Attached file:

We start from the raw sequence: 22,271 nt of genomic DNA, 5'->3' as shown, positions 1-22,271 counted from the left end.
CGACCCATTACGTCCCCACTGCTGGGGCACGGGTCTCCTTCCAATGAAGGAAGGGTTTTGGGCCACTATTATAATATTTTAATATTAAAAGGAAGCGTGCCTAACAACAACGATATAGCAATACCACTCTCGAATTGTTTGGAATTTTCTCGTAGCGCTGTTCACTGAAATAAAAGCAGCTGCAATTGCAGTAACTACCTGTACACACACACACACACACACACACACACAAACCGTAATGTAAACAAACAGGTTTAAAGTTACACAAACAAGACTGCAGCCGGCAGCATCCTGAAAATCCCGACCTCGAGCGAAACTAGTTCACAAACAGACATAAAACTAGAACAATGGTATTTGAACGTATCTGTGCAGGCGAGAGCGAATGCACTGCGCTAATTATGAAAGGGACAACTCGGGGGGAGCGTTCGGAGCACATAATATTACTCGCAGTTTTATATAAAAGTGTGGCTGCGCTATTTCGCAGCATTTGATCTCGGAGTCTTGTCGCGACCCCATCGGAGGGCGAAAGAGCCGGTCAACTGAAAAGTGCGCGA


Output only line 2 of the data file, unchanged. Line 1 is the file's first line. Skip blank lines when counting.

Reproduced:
CGACCCATTACGTCCCCACTGCTGGGGCACGGGTCTCCTTCCAATGAAGGAAGGGTTTTGGGCCACTATTATAATATTTTAATATTAAAAGGAAGCGTGCCTAACAACAACGATATAGCAATACCACTCTCGAATTGTTTGGAATTTTCTCGTAGCGCTGTTCACTGAAATAAAAGCAGCTGCAATTGCAGTAACTACCTGTACACACACACACACACACACACACACACAAACCGTAATGTAAACAAACAGGTTTAAAGTTACACAAACAAGACTGCAGCCGGCAGCATCCTGAAAATCCCGACCTCGAGCGAAACTAGTTCACAAACAGACATAAAACTAGAACAATGGTATTTGAACGTATCTGTGCAGGCGAGAGCGAATGCACTGCGCTAATTATGAAAGGGACAACTCGGGGGGAGCGTTCGGAGCACATAATATTACTCGCAGTTTTATATAAAAGTGTGGCTGCGCTATTTCGCAGCATTTGATCTCGGAGTCTTGTCGCGACCCCATCGGAGGGCGAAAGAGCCGGTCAACTGAAAAGTGCGCGA